i’m here for all the trans boys that are gay, that like boys and everyone thinks they’re just straight girls

i’m here for all the trans boys that can’t bind, or don’t want to

i’m here for all the trans boys that have larger than c cups

i’m here for all the trans boys that are poc and not thin and white

i’m here for all the trans boys that like girls but girls “can’t like them back b/c they’re straight”

i’m here for all the trans boys that are chubby 

i’m here for all the trans boys too scared to come out

i’m here for all the trans boys that are feminine and like makeup and dresses

i’m here for all the trans boys that have mental illness so they aren’t sure if they’re actually trans or if it’s just the illness

u all are valid ok, what you look like or sound like or think like doesn’t have anything to do with ur gender, what you have to say about it is what matters

What's Going On with the Way Canadians Say ‘About'?
It's not pronounced how you think it is.

Considering the geographical, cultural, and economic closeness of our two countries, it’s almost perverse that Americans take so much pride in their ignorance about all things Canada. Drake? Dan Aykroyd? The new hot prime minister? Is that it? But everyone knows what Canadians are supposed to sound like: they are are a people who pronounce “about” as “aboot” and add “eh” to the ends of sentences.”

Unfortunately, that’s wrong. Like, linguistically incorrect. Canadians do not say “aboot.” What they do say is actually much weirder.

Continue Reading.

A few more Canadianisms

More things I’ve learnt, as a British girl, from my eight months in Canada.

  • A huge holiday home in the country is called a cottage, even though it doesn’t have a thatched roof, and an actual cottage is called a “pioneer house”
  • Whether talking Bond or talking phone numbers, you wouldn’t say ‘double oh seven’… Canadians don’t say ‘double’ in phone numbers and it’s not ‘oh’, it zero
  • A jumper is a sweater, a worktop is a counter, a lift is an elevator, the boot is the trunk, a tram is a street car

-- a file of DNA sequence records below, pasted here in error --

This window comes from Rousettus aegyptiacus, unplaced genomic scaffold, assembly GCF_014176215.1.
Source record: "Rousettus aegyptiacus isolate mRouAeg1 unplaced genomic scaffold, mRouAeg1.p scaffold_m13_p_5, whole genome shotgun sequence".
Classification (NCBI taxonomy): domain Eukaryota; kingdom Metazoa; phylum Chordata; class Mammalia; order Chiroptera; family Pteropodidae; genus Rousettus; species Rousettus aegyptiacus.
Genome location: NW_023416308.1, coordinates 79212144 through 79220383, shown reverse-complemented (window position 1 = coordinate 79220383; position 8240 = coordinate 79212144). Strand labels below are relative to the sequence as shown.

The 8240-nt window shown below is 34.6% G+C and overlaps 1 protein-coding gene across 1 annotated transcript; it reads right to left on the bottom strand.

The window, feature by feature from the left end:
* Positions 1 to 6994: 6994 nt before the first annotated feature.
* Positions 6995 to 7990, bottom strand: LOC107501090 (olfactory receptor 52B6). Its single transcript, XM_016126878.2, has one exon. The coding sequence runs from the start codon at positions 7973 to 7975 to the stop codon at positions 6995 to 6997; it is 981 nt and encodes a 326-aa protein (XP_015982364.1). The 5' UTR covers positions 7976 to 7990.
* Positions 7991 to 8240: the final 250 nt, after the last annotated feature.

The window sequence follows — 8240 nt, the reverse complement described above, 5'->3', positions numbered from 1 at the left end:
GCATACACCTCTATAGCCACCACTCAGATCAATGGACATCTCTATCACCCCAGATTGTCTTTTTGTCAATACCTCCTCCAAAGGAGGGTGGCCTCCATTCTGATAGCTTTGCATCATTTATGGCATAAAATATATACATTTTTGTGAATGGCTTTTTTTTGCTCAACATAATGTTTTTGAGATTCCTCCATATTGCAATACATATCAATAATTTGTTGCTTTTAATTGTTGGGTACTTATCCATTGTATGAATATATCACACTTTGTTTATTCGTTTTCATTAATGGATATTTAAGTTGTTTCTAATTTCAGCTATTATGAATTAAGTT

• A lorry is a truck, but if you can get a Canadian to say lorry do, because it’s humorous
  • People don’t say aboot but they do say about differently than we say about
  • Maple syrup is not like golden syrup, but impress Canadians by buying 100% maple syrup, not Aunt Jermima’s
  • Everything is drive-thru, you can get coffee, ice cream, burgers, fries and donuts without ever having to leave the car
  • Tim Horton’s is like Starbucks but Canadian. You can buy a box of TimBits, which look like the bits taken out of the middle of doughnuts
  • Nobody’s excited by snow, snow is an unavoidable and unremarkable feature of everyday life

Ontario specific;

  • When people say they’re moving to London, don’t excite yourself and start babbling on about rain and the Tube, there’s a London in Ontario. Also, for you suburbanites, there’s a Kingston and an Uxbridge
  • There’s a place called Ajax, but it’s actually pronounced Ajax, not Eye-Axe
  • The Canadian side of Niagara Falls, I’ve been assured, is much more impressive than the American side
  • You cannot buy alcohol in grocery stores (supermarkets), you must go to the LCBO, which is a whole store (shop) full of alcohol, like a sweetshop (candy store) for adults – it’s magnificent
  • You cannot have a bottle of open alcohol in the front of the car, it’s illegal
  • When there are too many street cars going one way, the TTC short turn them, meaning everybody has to get off and wait for the one behind
  • Tell someone from Toronto you’re going to anywhere further north than Finch and they’ll look at you as if you’re venturing to the moon on public transport


The one with the name and the color!

You mean orange, sir?

Uhm, yeah!

inspired by this post

tell me it’s not hiccup’s type to forget words and try to explain them when flustered tell me

look at me ignoring my obligations